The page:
Wednesday, August 31, 2005

hooray! new blogs!

Some new blogs join the Hominidal pantheon on the sidebar:

1. Liminality (finally): excellent, extremely well-written Koreablog. With Charles now on the roll, I'm wondering whether I shouldn't make another Koreablogger subdivision: Expats Who Speak Korean Far Better Than I. That list would include Robert the Marmot, Brian the Vulture, Joel in K/Gunsan, Jeff in Pusan, Charlie the KimcheeGI, Scott the Party Pooper, Captain Kirk, Peter the Oranckay, Charles the Liminal, Kathreb (I think, but she never shows off!), and possibly Gord and Rory, both of whom seem to get around quite well in Korean.

Wooj is, of course, a perfect Korean speaker, and he's technically an expat because he currently makes his home in America while being a Korean national, so I suppose I could slap him on the list as well, as a sort of Affirmative Action gesture, but he might not be happy with his "Token Asian Among Da White Folks" status. Wooj? What say you?

2. The Sanchon Hunjang: is this person Korean? American? Komerican? Male? Female? I haven't read thoroughly enough, but I know the blog is very interesting, insightful, and humorous. Kind of an "impulse buy," as I found the blog while following a link from Joel's site only today, but my instinct tells me it's a good investment.

And last but never least, I'm happy to welcome:

3. Just Another Human: the blog of a Kiwi wonjang-nim who's been my friend since the mid-1990s. John W. talks about politics, family life, and what it takes to run a hagwon in the land of flightless sheepfuckers. He promises to get me back for that hazing I gave him. Be afraid.

Images for the above blogs are pending. I have to find something especially cruel for John.

UPDATE: Joel writes in with a good point:

Charlie is Asian, right? Wouldn't Wooj just be the token non-American?

Damn, you got me on that one. Charlie the KimcheeGI is indeed ethnically Korean, though somehow he gives me the "white" vibe! In that case, since it's less a question of race and more a question of nationality, I doubt Wooj would care one way or another whether he's the token non-American. If anything, it might be a badge of honor for him! I can hear him now, speaking in a faux-French accent like the one John Cleese adopts in "Monty Python's The Holy Grail":

"Ha ha! I speet on you peeee-yoony A-merry-cans with your pisse de chat beer and your love of bad pornography! Korea ist eins! EINS!!"

By the way, Kathreb has a very good letter of appeal to the Australian government up on her blog re: human rights in North Korea. Give it a read.


the Ten Ox-herding Pictures

Joel posts what I originally thought was a Koreanized variant of the famous Ten Ox-herding Pictures, a sequence of drawings symbolizing finding the Way and transcending the self. Joel's pictures come from his trip to Beomeo-sa, a Korean temple. A commenter asked whether Joel had deliberately posted the pictures backward from their original sequence, and I added a comment wondering about why the ox was changing color.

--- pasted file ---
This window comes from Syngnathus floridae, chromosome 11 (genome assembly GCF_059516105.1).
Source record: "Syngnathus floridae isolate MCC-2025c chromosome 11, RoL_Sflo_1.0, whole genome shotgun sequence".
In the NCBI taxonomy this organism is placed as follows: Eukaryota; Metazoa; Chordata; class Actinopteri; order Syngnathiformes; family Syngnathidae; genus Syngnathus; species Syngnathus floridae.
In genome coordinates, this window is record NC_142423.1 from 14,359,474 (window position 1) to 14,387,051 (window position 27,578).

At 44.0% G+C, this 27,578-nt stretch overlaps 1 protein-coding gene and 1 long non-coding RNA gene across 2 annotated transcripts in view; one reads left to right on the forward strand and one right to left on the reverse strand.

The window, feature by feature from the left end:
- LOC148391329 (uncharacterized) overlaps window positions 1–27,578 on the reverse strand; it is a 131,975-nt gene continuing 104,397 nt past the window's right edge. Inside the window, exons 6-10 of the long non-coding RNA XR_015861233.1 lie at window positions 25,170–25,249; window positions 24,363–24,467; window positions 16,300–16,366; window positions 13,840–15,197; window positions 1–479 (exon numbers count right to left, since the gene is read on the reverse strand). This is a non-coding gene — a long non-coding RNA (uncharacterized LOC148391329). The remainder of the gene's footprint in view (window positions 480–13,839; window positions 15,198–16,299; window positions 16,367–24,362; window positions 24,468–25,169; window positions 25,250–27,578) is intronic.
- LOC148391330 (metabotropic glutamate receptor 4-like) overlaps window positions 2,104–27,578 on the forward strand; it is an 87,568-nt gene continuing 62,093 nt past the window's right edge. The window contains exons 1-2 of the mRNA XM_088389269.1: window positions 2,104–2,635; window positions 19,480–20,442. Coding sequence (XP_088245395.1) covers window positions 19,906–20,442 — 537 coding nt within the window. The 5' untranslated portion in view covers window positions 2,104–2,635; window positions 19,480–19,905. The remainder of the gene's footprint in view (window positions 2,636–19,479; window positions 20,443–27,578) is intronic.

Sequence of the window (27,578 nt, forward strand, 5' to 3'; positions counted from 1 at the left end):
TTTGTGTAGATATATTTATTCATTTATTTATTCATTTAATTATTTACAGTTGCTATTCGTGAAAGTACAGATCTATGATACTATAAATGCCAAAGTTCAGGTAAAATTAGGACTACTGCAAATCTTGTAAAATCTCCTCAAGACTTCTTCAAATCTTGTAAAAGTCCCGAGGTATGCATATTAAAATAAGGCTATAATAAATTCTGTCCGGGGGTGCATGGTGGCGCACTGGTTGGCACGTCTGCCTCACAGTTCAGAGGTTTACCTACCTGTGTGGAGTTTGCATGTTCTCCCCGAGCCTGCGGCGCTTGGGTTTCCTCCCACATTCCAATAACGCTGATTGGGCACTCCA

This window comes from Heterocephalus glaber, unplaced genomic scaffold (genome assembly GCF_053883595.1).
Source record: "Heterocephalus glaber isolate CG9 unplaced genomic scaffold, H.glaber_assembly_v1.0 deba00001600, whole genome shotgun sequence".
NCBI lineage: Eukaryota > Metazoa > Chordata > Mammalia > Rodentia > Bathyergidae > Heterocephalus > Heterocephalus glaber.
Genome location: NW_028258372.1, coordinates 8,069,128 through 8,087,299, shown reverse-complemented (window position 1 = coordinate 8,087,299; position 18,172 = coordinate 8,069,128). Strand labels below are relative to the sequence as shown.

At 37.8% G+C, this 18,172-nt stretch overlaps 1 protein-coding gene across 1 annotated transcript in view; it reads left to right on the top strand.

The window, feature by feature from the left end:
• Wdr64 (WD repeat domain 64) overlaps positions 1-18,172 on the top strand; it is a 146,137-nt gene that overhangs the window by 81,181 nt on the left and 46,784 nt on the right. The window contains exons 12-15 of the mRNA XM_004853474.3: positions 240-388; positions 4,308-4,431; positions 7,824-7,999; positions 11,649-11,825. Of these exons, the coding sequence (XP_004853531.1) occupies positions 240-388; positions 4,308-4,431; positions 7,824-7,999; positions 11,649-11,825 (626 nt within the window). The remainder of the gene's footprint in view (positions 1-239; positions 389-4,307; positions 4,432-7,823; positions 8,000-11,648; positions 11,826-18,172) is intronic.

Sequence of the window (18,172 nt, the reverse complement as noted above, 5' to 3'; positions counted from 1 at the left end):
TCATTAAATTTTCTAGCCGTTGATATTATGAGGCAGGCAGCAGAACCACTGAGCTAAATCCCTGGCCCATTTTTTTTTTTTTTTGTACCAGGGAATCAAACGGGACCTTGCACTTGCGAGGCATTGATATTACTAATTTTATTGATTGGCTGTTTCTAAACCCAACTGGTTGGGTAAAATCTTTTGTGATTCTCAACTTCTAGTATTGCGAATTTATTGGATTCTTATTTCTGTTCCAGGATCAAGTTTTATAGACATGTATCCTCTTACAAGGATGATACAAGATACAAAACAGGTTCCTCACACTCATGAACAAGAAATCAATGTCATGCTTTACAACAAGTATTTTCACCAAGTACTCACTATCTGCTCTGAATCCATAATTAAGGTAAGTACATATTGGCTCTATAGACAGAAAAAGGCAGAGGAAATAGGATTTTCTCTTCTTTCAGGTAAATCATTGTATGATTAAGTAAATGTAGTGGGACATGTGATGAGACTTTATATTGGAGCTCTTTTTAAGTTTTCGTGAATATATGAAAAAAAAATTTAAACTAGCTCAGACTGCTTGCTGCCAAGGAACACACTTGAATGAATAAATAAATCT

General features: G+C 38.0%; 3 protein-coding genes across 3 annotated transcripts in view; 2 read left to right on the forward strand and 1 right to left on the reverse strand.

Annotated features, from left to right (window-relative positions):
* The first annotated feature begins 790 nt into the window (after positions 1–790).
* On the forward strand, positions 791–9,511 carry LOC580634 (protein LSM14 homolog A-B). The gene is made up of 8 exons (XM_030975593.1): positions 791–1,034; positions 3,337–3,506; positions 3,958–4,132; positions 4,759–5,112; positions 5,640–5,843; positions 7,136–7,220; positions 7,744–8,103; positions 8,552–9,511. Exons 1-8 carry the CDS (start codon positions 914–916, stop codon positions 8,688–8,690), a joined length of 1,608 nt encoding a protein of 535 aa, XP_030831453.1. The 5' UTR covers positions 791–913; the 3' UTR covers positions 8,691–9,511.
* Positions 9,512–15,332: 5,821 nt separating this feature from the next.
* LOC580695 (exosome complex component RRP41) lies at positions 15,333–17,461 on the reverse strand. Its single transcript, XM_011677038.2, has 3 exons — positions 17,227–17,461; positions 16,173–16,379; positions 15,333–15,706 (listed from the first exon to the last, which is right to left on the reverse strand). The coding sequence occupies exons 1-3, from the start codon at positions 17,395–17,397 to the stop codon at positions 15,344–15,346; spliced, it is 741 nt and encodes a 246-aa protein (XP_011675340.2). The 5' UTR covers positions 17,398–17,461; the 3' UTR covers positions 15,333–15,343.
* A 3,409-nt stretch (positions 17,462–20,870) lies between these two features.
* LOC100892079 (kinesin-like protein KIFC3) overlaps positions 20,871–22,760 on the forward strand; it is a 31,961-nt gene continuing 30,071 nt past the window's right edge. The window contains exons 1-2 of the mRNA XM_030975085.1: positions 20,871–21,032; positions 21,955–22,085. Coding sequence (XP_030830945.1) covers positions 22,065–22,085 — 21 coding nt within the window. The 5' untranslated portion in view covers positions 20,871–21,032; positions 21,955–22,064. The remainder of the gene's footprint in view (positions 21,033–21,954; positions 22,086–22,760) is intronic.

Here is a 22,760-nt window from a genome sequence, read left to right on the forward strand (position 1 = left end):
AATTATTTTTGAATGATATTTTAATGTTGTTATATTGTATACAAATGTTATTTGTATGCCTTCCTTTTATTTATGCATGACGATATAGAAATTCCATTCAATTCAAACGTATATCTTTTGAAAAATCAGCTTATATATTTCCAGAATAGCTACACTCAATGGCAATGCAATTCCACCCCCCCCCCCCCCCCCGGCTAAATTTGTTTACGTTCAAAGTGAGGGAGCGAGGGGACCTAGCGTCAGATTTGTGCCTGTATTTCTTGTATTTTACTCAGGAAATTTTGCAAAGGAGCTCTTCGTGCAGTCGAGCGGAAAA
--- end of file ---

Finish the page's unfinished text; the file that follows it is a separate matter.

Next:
This got me curious, and a quick bit of research revealed that the ten images comprising the Ten Ox-herding Pictures aren't the same for everybody: some sequences depicting the classic story do indeed show a color-changing ox while other versions don't.

Here's a link to the Ten Ox-herding Pictures in which color change doesn't figure. (You have to click the links to go from pic to pic. The intro is here.)

Here's a link to the 10-OHP in which color plays a definite role-- note also that the images are different, which significantly changes the story (or does it?).

Conclusion: Joel's photos depict the ox-herding parable as it's told in some versions. The story as it appears on Beomeo-sa's walls isn't distinctively Korean.


this Friday...

September 2 marks my second date with the dentist, this time for the "minor surgery" mentioned before. Sperwer informs me that the procedure won't be a big deal. I should try and take my camera along this time; might be cool to blog.

They're going to be peeling back my gum and digging out my wisdom tooth's roots. If it's like last time, I can expect there to be no pain, but we might get another whiff of that awesome burning smell coming out of my mouth. YEAH, BABY!

Foodnote: Instead of doing the shrimp thing, I simply reheated yesterday's leftover Chinese food. Did a couple household errands... am now contemplating going to the office to continue lesson planning.


ha ha! I'm an old fart!

Last day of August! As seems to happen every August 31, it's my birfday.

36 today. Three times around the Asian zodiac, dear friends! Haven't told my coworkers it's my birfday, and my Korean buddy JW never remembers the date (that's OK; I keep forgetting the date for his birthday), so today promises to be quiet.

I wish I had something cool to say about aging, something like, "I move slower than I used to," but as I always move slowly, lumber/waddling through life, that statement doesn't carry much weight.

I'm actually in the mood for some more of that awesome shrimp mix I made for the student bazaar, so perhaps I'll gallumph over to Lotte Mart near Seoul Station and pick me up some shrimp. Might want to pick up some fettucine while I'm at it, though I'm not sure Lotte Mart sells it. A trip to the overpriced Hannam Market is in order. Also have to get some butter. Hmmmm. Looks like I'll be making a day of it, just to find the proper ingredients for a Western meal. FYI-- frozen shrimp at Lotte Mart is significantly cheaper than it is at Hannam. But Hannam stocks real cheese. Yes, perhaps today will see some foodblogging.

Now, because I have no idea how to continue this post, I hereby present you two pics from my post-performance celebration, sent to me by a student just today: